The serpentine body in the calcareous unit on Achill Beg could indicate that the Clew Bay sediments were originally underlain by obducted ophiolite, and it is possible that the same could therefore be true of the sediments at Lime Craig quarry in Aberfoyle. The Clew Bay and HBC rocks - and even the chromiferous Loch Lomond sediments -  may represent the leading edge of an obduction system  that involved both NW ophiolite overthrusting and contiguous NW underthrusting of mantle material, the latter triggering the development of the SW verging Tay nappe, and presaging the flip in subduction sense (Church and Gayer 1973) that led to the formation of the Midland Valley-Southern Uplands-Longford Down-Notre Dame Bay arc.  Alternatively, by employing out-of sequence thrusting, it wouldn't be too difficult to explain the ultramafic debris-bearing rocks as having been laid down in a foreland basin in advance of the initial phase of ophiolite obduction.

       In the Baie Verte (Burlington)  Peninsula of Newfoundland, the ‘paratectonic’ Baie Verte ophiolite belt is bordered to the NW by the ‘orthotectonic’ Birchy Schist composed of a highly strained and dismembered ophiolite assemblage (Church 1991).  It in turn is 'underlain' by the Rattling Brook Group dominantly composed of psammites with minor horizons of carbonate, graphite schist, amphibolite and garnetiferous semipelite. However, the most characteristic feature of the lower unit is the presence of intercalated bodies of peridotite and peridotite / (actinolite) pyroxenite / gabbro. The chrome-actinolite material after pegmatoid clinopyroxene serves as a means of locating the boundary between the Rattling Brook Group and the underlying eclogite/garnet-amphibolite- bearing psammitic rocks, the latter possibly being equivalent to the eclogite-bearing Slishwood Group in Sligo-Leitrim (Flowerdew and Daly 2005).  The pegmatoid clinopyroxenites (chrome actinolite) also link the ophiolitic material in the Rattling Brook to that of the upper plate ‘paratectonic’ ophiolites, in which they commonly occur at the contact  between ultramafic rocks and overlying gabbros. The incorporation of the ophiolitic material into the psammites could be achieved by a mechanism of reverse fault 'slicing' during subduction of the leading edge of the obducting ophiolite, and normal fault 'dicing' during exhumation. There may well be other mechanisms.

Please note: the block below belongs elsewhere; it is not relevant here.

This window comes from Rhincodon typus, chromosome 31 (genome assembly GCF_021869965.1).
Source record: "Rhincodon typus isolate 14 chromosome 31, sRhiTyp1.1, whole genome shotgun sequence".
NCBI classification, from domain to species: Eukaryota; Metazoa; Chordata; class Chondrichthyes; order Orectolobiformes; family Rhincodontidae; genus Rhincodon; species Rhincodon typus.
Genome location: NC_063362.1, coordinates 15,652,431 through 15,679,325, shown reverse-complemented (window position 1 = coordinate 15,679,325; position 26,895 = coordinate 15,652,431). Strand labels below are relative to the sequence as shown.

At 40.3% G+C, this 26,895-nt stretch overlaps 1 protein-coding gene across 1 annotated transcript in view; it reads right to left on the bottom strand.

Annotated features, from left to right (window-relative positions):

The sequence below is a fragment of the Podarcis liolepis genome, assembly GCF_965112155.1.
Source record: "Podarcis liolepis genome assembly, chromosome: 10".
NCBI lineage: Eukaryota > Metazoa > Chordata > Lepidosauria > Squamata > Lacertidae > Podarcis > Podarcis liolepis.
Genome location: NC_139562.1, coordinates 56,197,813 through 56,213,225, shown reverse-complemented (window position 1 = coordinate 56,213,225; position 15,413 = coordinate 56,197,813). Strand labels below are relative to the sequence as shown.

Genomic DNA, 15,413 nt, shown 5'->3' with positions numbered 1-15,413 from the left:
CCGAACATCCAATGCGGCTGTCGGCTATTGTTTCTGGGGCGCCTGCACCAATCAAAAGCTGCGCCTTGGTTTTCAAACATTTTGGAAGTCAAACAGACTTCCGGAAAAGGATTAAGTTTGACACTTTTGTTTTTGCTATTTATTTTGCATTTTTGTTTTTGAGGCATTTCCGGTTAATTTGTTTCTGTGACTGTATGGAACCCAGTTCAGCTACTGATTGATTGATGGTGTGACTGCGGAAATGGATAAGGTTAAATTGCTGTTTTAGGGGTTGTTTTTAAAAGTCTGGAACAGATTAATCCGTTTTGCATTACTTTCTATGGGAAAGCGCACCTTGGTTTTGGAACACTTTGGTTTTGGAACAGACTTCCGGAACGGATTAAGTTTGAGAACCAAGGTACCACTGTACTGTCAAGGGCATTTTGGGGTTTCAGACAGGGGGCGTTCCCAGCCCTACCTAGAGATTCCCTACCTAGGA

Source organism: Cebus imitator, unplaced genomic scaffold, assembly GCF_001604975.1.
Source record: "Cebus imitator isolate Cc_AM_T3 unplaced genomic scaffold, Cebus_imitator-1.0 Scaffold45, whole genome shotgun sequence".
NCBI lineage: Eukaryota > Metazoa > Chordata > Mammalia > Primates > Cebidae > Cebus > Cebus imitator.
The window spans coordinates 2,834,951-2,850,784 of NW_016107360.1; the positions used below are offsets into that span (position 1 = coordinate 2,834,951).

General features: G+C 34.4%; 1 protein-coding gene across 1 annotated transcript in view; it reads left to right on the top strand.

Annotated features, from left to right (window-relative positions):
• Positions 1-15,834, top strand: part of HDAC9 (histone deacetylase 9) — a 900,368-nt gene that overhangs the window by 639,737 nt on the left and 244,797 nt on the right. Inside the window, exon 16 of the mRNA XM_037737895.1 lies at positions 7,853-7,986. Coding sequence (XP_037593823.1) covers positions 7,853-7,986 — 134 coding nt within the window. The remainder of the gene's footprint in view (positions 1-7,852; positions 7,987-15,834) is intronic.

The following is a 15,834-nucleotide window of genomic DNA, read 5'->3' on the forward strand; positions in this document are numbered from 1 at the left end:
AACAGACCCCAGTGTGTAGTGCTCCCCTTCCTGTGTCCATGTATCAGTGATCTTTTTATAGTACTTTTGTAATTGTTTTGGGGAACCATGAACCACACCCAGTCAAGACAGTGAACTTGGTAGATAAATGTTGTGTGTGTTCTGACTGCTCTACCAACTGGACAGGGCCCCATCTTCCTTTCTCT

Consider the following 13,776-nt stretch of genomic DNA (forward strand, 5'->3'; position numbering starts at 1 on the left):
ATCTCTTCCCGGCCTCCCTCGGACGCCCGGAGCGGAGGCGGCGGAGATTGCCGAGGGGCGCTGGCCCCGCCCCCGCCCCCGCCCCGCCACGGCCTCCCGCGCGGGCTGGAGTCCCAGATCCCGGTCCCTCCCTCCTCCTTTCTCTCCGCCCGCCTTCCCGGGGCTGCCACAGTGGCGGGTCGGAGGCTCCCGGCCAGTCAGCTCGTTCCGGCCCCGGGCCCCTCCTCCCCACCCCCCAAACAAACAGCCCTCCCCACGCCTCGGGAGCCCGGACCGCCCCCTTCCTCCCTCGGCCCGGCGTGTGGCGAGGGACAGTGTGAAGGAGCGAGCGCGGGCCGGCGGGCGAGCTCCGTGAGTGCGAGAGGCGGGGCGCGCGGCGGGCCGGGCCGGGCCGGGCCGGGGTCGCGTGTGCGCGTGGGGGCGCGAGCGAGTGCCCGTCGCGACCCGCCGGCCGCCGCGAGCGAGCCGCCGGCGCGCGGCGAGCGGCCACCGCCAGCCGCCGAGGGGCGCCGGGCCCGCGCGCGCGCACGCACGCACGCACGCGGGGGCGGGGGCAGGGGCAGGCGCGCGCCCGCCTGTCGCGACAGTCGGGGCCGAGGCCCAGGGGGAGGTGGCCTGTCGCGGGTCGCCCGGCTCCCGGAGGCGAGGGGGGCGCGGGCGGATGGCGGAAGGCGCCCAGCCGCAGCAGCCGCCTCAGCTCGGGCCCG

In summary, it may be useful to look at the geology of the Highland Border region extending from Scotland to the Southern Appalachians in terms of an upper 'paratectonic' ophiolitic plate (distal to the subduction front), which includes the Deer Park, Tyrone, Bay Verte-Betts Cove, Thetford-Magog ophiolite belt (not present in Scotland), and perhaps even the Maryland ophiolitic rocks of the Southern Appalachians, and a lower 'orthotectonic' ophiolitic subduction complex (proximal) which includes the HBC, CBC , Birchy Schist-Rattling Brook, and perhaps the New England Belvedere complex. The original ophiolitic leading edge no longer exists, it having been 'frittered' away during the subduction process. The HBC is part of the mixing zone, and the serpentinites are remnants of the ophiolite.